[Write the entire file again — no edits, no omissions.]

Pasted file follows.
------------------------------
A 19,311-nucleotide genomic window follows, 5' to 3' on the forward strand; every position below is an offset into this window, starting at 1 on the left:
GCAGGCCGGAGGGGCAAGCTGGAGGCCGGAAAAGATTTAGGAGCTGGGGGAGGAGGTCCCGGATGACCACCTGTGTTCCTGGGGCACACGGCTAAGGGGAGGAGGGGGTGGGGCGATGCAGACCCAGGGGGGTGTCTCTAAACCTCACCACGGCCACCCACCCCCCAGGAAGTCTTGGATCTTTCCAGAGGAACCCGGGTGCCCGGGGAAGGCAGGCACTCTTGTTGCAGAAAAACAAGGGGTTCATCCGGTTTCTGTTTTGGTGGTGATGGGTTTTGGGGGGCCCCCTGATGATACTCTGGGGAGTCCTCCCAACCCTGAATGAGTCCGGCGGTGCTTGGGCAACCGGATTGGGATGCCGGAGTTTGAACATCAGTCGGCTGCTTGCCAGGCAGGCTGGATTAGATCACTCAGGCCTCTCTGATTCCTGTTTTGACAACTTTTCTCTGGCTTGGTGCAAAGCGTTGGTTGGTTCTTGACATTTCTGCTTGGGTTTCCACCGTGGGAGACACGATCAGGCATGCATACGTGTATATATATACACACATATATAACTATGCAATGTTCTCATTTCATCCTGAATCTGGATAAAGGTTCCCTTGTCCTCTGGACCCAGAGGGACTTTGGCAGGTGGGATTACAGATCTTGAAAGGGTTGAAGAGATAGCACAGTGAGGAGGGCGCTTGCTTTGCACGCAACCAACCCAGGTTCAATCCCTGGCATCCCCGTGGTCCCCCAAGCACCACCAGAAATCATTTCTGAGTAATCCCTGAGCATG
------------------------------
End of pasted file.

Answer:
A 19,311-nucleotide genomic window follows, 5' to 3' on the forward strand; every position below is an offset into this window, starting at 1 on the left:
GCAGGCCGGAGGGGCAAGCTGGAGGCCGGAAAAGATTTAGGAGCTGGGGGAGGAGGTCCCGGATGACCACCTGTGTTCCTGGGGCACACGGCTAAGGGGAGGAGGGGGTGGGGCGATGCAGACCCAGGGGGGTGTCTCTAAACCTCACCACGGCCACCCACCCCCCAGGAAGTCTTGGATCTTTCCAGAGGAACCCGGGTGCCCGGGGAAGGCAGGCACTCTTGTTGCAGAAAAACAAGGGGTTCATCCGGTTTCTGTTTTGGTGGTGATGGGTTTTGGGGGGCCCCCTGATGATACTCTGGGGAGTCCTCCCAACCCTGAATGAGTCCGGCGGTGCTTGGGCAACCGGATTGGGATGCCGGAGTTTGAACATCAGTCGGCTGCTTGCCAGGCAGGCTGGATTAGATCACTCAGGCCTCTCTGATTCCTGTTTTGACAACTTTTCTCTGGCTTGGTGCAAAGCGTTGGTTGGTTCTTGACATTTCTGCTTGGGTTTCCACCGTGGGAGACACGATCAGGCATGCATACGTGTATATATATACACACATATATAACTATGCAATGTTCTCATTTCATCCTGAATCTGGATAAAGGTTCCCTTGTCCTCTGGACCCAGAGGGACTTTGGCAGGTGGGATTACAGATCTTGAAAGGGTTGAAGAGATAGCACAGTGAGGAGGGCGCTTGCTTTGCACGCAACCAACCCAGGTTCAATCCCTGGCATCCCCGTGGTCCCCCAAGCACCACCAGAAATCATTTCTGAGTAATCCCTGAGCATG